ARLINGTON, Va. — First the Marine Corps made Chuck Norris an honorary Marine. Now the Corps wants all Marines to follow in his footsteps.
All Marines must now qualify for their tan belt in the Corps’ version of martial arts by the end of 2007, Corps Commandant Gen. James Conway said in a recent Corps-wide message.
The move mostly affects those who joined before 2001, when the service made the Marine Corps Martial Arts Program part of basic training and the Basic School, said 1st Lt. Brian P. Donnelly, a spokesman for Manpower and Reserve Affairs.
The Corps originally hoped to have all Marines earn their tan belt by the end of fiscal 2003 and then have Marines attain higher belts by the end of fiscal 2004.
Now the higher belts are no longer goals but requirements for Marines, Donnelly said in an e-mail to Stars and Stripes.
“All infantrymen will be trained to green belt by the end of CY [calendar year] 2008,” Conway said in the July 16 message. “All other combat arms Marines will be trained to gray belt by the end of CY 2008.”
The changes apply to all Marines, including reservists, said retired Lt. Col. Joseph C Shusko, director of the Martial Arts Center of Excellence.
“A Marine is a Marine,” he said.
The tan belt shows that Marines have mastered basic skills such as how to fall, move, throw punches, choke an opponent and counter someone coming at you, Shusko said.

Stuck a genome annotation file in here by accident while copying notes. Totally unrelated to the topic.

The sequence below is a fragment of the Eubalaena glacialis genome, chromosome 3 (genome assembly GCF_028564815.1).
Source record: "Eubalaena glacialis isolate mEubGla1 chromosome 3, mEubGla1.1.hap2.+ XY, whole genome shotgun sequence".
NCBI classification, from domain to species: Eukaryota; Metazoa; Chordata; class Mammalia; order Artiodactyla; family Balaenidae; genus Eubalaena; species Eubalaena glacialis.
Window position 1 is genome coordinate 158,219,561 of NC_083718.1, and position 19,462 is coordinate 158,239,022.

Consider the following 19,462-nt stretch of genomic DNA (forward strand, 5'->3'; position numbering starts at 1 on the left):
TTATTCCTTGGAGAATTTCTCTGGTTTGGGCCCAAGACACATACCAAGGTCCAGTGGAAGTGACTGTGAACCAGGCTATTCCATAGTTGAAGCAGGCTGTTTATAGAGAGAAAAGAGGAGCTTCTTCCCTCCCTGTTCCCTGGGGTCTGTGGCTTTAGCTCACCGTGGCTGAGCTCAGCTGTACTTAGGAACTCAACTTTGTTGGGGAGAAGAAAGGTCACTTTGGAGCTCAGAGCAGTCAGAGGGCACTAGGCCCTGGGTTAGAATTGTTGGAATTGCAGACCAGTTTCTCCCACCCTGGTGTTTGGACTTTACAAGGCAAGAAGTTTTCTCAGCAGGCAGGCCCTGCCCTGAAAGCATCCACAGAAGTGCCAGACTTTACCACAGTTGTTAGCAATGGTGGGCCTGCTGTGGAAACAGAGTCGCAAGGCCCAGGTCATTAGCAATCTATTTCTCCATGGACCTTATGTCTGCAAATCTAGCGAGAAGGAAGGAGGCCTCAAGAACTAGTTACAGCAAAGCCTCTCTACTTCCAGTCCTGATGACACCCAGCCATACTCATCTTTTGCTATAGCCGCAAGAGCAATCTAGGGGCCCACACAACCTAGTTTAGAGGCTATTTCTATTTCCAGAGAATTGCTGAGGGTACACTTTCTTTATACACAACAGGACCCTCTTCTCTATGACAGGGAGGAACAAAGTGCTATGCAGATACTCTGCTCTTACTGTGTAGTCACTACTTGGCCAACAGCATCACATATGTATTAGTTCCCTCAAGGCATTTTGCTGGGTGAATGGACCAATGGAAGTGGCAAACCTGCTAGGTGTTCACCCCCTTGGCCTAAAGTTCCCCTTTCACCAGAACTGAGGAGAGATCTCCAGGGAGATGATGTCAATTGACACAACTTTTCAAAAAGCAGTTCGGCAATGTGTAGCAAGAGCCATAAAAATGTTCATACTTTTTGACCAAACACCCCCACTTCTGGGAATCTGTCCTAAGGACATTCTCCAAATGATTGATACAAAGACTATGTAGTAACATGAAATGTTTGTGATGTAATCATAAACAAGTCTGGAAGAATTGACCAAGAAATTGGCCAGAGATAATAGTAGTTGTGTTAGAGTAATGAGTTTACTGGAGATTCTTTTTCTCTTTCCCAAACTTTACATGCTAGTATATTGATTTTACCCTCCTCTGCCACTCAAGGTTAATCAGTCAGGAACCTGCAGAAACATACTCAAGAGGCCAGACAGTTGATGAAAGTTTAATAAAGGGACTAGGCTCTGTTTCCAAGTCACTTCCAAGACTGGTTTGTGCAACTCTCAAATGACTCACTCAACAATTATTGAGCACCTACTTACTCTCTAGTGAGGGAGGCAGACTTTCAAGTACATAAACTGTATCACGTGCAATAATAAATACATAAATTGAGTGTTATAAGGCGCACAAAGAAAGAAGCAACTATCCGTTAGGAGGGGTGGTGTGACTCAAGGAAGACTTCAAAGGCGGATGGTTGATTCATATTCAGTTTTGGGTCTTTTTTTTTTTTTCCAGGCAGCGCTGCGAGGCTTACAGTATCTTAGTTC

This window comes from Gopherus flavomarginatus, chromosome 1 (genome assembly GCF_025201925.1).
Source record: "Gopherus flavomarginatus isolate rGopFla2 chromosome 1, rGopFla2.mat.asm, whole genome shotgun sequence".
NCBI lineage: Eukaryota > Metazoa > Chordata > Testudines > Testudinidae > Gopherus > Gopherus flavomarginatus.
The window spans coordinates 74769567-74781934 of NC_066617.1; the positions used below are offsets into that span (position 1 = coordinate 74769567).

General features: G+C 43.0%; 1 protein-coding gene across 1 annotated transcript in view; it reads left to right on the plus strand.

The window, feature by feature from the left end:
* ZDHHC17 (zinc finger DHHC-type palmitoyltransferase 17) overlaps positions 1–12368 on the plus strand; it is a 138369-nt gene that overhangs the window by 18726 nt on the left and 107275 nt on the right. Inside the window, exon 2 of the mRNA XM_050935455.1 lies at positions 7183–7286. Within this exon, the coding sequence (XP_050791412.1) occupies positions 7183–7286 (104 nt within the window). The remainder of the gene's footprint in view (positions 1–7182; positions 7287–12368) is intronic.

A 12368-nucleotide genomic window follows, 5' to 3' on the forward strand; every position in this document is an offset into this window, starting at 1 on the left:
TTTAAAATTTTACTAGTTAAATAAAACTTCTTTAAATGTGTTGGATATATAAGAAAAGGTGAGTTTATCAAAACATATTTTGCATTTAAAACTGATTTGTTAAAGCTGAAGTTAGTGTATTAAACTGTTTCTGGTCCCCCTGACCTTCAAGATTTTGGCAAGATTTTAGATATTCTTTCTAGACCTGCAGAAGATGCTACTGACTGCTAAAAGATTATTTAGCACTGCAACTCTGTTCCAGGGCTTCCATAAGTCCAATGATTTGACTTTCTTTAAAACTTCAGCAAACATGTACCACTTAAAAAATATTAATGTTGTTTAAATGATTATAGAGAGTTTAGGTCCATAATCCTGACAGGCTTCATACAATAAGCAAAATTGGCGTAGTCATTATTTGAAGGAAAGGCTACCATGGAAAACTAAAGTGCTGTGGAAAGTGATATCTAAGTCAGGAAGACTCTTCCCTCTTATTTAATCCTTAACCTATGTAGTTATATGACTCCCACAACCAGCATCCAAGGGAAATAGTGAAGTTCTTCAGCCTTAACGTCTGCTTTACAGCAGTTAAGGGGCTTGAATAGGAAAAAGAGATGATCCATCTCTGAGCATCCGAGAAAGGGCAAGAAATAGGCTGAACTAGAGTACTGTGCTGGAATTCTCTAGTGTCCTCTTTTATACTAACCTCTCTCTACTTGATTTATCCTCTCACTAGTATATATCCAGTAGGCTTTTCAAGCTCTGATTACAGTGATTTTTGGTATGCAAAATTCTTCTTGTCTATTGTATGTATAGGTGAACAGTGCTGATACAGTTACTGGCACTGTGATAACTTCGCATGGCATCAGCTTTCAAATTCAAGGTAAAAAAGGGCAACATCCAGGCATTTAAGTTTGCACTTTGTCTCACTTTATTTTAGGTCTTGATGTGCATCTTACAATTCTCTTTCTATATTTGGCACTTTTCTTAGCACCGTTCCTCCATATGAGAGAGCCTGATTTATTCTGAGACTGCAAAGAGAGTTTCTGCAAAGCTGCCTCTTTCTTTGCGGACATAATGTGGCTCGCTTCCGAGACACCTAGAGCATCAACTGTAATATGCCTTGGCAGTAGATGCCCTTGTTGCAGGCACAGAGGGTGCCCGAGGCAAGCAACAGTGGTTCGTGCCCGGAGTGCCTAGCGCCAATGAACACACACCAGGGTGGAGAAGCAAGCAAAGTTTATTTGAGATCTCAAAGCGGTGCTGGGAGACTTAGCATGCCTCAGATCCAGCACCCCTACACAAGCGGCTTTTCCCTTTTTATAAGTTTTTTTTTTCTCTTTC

The gray belt is the next step up and shows Marines have learned techniques such as lower-body strikes, chokes and how to get out of a headlock, he said.
The green belt is third in the series and shows Marines have learned skills such as how to rip muscle from bone, Shusko said.
The martial-arts training also teaches Marines how to hone their mental skills as warriors, Shusko said. This involves learning about other cultures such as the Spartans, Zulus and Apaches.
Another component of the training is character development, which ties the physical skills Marine learn with what they do as good citizens, he said.
Conway praised the character development aspect of the martial-arts training in the message.
“It has, at its center, the Marine Corps ethos that includes our core values of honor, courage, and commitment, as well as the legacy of selfless and honorable services passed from one generation of Marines to the next,” Conway said in the message.
The switch to mandatory martial arts training came after Training and Education Command recommended revamping the program as part of changes to Marine character training, Shusko said. Those changes include moving the climactic “Crucible” exercise — where Marines march about 40 miles over 54 hours with little food or sleep — to the end of basic training.